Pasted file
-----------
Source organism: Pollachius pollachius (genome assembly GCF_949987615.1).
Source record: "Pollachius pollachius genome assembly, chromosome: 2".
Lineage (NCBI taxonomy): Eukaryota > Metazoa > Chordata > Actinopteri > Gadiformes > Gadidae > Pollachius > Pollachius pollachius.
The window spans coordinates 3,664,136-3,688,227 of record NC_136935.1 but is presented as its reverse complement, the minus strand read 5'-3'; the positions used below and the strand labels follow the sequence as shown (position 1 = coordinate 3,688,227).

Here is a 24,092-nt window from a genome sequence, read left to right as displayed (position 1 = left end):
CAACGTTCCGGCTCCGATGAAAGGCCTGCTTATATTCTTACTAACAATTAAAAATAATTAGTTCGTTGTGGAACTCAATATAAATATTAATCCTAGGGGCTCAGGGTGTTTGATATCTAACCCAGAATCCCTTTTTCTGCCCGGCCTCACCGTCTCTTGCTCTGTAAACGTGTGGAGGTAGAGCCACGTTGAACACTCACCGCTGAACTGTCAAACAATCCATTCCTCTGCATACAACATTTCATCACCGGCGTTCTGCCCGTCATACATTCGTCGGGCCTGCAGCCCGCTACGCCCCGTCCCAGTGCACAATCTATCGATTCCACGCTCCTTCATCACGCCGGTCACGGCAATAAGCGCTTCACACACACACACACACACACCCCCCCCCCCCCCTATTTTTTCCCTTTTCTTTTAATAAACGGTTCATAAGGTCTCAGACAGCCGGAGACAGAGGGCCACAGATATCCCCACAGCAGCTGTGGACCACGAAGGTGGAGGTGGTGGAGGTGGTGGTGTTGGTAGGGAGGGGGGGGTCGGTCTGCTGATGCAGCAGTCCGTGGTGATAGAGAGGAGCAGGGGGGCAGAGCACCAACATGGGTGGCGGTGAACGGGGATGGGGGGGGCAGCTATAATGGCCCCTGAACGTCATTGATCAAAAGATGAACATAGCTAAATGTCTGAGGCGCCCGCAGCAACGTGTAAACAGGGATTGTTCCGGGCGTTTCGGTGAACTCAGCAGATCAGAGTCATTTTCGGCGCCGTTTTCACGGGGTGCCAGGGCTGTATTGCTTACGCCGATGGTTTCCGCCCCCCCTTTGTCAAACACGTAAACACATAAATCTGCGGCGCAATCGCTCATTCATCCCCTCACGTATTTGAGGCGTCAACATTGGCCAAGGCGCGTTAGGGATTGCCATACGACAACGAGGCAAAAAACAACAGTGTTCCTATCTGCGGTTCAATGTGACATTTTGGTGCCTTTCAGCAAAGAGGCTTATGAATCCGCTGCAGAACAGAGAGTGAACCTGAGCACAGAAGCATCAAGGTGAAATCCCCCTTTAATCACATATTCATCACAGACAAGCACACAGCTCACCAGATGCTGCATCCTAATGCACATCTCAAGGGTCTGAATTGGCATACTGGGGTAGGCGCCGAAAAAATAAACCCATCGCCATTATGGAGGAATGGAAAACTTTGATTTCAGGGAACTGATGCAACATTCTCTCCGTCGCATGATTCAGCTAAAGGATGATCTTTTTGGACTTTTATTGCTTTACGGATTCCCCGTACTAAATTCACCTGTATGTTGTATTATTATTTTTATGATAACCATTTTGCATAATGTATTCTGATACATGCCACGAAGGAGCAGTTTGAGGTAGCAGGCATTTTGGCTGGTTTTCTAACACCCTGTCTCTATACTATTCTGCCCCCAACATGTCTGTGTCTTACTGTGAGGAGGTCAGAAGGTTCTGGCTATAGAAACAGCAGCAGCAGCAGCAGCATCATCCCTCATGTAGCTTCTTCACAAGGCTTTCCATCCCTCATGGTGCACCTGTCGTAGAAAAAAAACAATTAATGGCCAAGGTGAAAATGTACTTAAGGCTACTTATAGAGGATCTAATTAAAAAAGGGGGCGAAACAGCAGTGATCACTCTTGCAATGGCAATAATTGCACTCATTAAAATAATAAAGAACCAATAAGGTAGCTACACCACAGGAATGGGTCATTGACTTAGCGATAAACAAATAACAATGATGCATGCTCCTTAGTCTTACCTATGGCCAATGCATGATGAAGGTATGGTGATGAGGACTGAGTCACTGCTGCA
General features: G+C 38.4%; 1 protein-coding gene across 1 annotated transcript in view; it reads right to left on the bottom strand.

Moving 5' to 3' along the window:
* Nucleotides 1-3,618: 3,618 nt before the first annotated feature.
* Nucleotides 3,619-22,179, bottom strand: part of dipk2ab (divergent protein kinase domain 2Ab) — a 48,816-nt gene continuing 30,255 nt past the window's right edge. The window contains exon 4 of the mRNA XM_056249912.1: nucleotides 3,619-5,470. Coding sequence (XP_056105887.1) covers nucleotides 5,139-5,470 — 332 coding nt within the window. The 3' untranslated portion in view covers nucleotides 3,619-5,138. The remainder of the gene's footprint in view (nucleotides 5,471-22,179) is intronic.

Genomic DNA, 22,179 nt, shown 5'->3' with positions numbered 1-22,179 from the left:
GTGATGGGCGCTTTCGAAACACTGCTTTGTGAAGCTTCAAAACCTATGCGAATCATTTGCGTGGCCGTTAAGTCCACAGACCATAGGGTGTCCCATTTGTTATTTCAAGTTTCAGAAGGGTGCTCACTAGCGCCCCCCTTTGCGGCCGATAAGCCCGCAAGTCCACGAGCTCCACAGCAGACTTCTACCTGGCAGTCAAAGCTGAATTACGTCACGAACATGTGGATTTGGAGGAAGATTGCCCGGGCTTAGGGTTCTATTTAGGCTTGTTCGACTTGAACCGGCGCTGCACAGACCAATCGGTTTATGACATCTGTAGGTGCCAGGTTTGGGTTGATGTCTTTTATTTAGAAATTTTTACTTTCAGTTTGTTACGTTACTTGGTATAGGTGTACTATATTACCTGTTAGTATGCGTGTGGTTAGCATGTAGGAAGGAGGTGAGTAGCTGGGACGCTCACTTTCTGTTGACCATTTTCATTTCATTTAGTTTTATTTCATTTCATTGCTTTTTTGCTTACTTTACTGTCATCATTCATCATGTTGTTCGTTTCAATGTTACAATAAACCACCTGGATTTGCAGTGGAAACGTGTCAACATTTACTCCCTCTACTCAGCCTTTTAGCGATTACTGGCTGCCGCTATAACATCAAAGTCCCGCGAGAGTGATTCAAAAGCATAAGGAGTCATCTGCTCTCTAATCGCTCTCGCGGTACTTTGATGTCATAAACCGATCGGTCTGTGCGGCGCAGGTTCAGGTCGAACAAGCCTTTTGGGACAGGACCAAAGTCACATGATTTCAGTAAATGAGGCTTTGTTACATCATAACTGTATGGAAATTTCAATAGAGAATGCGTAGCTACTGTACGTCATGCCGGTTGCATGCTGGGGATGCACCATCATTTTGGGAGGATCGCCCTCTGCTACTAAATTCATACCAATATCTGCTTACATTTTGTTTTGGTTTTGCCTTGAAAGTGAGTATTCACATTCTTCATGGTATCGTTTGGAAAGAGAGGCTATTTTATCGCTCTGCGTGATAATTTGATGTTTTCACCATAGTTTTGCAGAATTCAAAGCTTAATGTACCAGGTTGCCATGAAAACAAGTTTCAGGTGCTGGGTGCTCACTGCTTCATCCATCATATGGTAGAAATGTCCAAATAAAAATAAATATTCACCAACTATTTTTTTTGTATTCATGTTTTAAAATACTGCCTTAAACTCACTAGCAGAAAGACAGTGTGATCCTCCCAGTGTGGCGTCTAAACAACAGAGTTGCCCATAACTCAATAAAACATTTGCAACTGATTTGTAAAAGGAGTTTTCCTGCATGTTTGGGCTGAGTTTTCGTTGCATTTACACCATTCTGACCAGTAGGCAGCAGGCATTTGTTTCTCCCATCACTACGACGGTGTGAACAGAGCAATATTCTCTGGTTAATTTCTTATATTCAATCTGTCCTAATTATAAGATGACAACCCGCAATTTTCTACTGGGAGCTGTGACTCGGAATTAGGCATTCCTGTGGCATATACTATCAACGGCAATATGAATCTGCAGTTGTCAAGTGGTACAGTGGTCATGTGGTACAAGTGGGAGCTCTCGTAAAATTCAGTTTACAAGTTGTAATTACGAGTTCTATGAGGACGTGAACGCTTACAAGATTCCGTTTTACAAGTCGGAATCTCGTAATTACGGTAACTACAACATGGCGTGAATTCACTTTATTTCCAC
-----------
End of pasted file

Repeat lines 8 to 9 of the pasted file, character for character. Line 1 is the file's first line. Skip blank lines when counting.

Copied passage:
Moving 5' to 3' along the window:
* Nucleotides 1-3,618: 3,618 nt before the first annotated feature.